Welfare Status of Indigenous Cattle in Terai and Mid-Hill of Nepal


  • K.P. Rana Agriculture and Forestry University, Chitwan, Nepal
  • K. Kaphle Institute of Agriculture and Animal Science, Tribhuwan University, Nepal
  • G. Gautam Agriculture and Forestry University, Chitwan, Nepal




BCS, Dirty, Fear, Housing, Indigenous cattle, Lameness, Welfare status


The aim of present study was to assess the status of welfare of indigenous cattle, based on certain animal-linked parameters: body condition (BCS), body hygiene (cleanliness), lameness, skin injuries, general condition, and flight distance. The study was ruled in eight herds (10 cows /herd) in Terai and Mid-hill region of Nepal from March to June 2014. Altogether 80 cattle kept in semi-intensive system were assessed using several indicators determined through specific methods. Out of 80 cattle, 2 (2.5%) had BCS between 1.5-2, considered as very thin cows; 49 (61.25%) had BCS between 2.25-2.75, considered as thin cows; 29 (36.25%) had BCS 3-3.75 considered as normal cows and no cows found with BCS more than 3.75 score; 69 (86.25%) had dung particles at their lower legs, 60 (75%) had dung particles at their flank region and 11(13.75%) had dung particles at their udder region; 4 (5%) were moderately lame, 27 (33.75%) had hairless spot on their different body parts(hock, knee joints, neck), 15 (18.75%) had swelling joints (knee joints); 10 (12.5%) showed fear at the observer’s approach. The general condition was good of all the assessed cows. The obtained results indicate that more than half of the assessed cows are thin and dirty which has a negative impact on their health and welfare. The main factors that affect the indigenous cattle welfare in Nepal are insufficiency of feeding, poor housing system, poor sanitation and hygiene maintenance, lack of treatment of injured/diseased cattle and somewhat poor human animal relationship.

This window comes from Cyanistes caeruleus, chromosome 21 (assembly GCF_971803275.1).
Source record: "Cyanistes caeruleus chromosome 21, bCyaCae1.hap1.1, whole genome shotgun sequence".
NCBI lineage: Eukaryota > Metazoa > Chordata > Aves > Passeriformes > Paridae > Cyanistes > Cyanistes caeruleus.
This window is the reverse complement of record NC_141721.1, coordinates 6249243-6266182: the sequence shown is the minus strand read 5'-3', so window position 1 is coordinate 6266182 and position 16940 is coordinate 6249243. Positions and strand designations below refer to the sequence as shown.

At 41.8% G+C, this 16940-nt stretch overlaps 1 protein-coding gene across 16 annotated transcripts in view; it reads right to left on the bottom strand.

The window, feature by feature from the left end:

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How to Cite

Rana, K., Kaphle, K., & Gautam, G. (2018). Welfare Status of Indigenous Cattle in Terai and Mid-Hill of Nepal. Nepalese Veterinary Journal, 35, 134–141. https://doi.org/10.3126/nvj.v35i0.25250